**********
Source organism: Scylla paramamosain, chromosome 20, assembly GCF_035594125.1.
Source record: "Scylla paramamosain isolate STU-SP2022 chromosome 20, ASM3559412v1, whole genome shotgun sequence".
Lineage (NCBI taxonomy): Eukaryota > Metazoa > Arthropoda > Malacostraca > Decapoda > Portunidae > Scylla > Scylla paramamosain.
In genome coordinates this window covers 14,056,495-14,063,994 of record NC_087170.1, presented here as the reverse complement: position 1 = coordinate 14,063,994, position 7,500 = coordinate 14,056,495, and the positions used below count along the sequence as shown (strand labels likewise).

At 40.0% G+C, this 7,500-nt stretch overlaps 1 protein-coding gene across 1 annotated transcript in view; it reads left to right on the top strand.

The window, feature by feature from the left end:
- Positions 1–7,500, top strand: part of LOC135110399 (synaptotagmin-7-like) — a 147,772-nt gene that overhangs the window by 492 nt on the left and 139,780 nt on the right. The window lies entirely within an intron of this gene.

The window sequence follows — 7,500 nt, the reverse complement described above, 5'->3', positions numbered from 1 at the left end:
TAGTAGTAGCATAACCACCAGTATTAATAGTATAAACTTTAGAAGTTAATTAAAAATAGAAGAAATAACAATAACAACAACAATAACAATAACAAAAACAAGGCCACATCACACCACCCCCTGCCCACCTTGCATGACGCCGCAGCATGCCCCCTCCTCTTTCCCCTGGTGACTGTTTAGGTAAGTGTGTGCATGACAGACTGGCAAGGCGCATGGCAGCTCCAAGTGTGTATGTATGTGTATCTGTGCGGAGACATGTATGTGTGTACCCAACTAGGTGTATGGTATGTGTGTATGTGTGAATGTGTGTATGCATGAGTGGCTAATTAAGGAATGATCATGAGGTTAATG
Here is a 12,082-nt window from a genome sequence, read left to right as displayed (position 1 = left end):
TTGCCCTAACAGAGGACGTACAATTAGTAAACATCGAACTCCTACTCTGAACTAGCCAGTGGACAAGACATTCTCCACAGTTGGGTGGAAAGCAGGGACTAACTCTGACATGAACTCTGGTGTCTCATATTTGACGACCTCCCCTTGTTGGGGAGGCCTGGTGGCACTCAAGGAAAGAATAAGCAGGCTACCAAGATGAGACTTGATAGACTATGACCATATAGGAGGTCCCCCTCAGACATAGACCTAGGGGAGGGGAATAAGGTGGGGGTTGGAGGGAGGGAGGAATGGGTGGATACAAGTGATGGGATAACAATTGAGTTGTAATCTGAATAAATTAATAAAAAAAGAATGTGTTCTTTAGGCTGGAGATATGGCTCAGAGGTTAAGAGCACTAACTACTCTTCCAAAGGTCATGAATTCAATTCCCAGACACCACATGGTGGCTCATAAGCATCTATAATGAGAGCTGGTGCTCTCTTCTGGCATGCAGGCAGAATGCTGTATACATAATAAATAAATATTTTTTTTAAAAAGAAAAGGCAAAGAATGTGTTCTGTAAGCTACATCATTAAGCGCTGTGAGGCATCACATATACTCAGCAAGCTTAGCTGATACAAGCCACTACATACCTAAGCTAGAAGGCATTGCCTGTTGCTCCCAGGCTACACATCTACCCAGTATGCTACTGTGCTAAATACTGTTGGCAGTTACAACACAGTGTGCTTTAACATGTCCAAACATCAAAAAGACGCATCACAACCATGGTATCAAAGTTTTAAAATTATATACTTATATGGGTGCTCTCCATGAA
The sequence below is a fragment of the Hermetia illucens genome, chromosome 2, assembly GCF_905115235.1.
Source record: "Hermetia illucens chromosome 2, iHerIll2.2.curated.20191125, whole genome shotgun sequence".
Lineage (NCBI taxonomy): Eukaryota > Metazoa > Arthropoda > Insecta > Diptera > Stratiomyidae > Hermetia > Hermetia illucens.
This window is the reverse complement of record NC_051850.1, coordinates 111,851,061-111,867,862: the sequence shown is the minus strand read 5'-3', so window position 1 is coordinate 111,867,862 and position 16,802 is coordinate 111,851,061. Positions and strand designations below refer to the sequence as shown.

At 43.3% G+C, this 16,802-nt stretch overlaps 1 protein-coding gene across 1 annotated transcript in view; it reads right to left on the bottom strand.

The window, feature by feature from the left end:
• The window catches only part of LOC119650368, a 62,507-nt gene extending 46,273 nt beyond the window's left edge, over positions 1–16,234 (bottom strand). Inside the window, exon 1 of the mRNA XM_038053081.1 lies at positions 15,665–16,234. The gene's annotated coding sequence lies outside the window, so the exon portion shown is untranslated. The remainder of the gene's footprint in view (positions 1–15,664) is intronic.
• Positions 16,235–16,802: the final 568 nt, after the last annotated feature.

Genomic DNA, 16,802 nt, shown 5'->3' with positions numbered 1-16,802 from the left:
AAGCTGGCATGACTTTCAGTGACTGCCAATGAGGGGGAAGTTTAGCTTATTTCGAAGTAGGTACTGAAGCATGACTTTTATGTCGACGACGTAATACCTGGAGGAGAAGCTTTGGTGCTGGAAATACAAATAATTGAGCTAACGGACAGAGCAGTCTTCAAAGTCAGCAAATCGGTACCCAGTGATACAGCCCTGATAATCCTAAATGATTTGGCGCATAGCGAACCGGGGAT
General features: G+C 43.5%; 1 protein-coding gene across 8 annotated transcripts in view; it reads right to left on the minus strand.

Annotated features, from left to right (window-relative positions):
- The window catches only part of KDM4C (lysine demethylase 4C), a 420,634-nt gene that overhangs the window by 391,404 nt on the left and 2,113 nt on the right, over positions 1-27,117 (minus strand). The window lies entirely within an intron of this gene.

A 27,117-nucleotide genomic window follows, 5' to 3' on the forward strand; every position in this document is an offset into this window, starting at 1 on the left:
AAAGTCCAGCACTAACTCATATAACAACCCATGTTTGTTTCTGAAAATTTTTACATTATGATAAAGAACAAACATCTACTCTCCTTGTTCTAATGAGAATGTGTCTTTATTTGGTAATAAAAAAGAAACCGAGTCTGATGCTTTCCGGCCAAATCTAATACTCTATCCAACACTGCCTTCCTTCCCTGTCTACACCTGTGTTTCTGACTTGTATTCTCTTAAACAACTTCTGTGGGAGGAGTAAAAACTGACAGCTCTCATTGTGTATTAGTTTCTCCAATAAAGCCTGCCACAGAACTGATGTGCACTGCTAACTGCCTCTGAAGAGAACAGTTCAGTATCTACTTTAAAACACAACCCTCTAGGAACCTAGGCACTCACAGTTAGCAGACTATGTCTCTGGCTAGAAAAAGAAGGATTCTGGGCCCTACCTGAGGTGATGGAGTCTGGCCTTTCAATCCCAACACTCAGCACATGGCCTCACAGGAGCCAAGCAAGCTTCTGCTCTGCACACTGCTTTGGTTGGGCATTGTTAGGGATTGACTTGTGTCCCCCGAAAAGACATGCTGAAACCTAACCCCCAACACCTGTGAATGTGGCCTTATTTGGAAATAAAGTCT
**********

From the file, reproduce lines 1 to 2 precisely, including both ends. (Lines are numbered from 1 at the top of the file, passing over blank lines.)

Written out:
Source organism: Scylla paramamosain, chromosome 20, assembly GCF_035594125.1.
Source record: "Scylla paramamosain isolate STU-SP2022 chromosome 20, ASM3559412v1, whole genome shotgun sequence".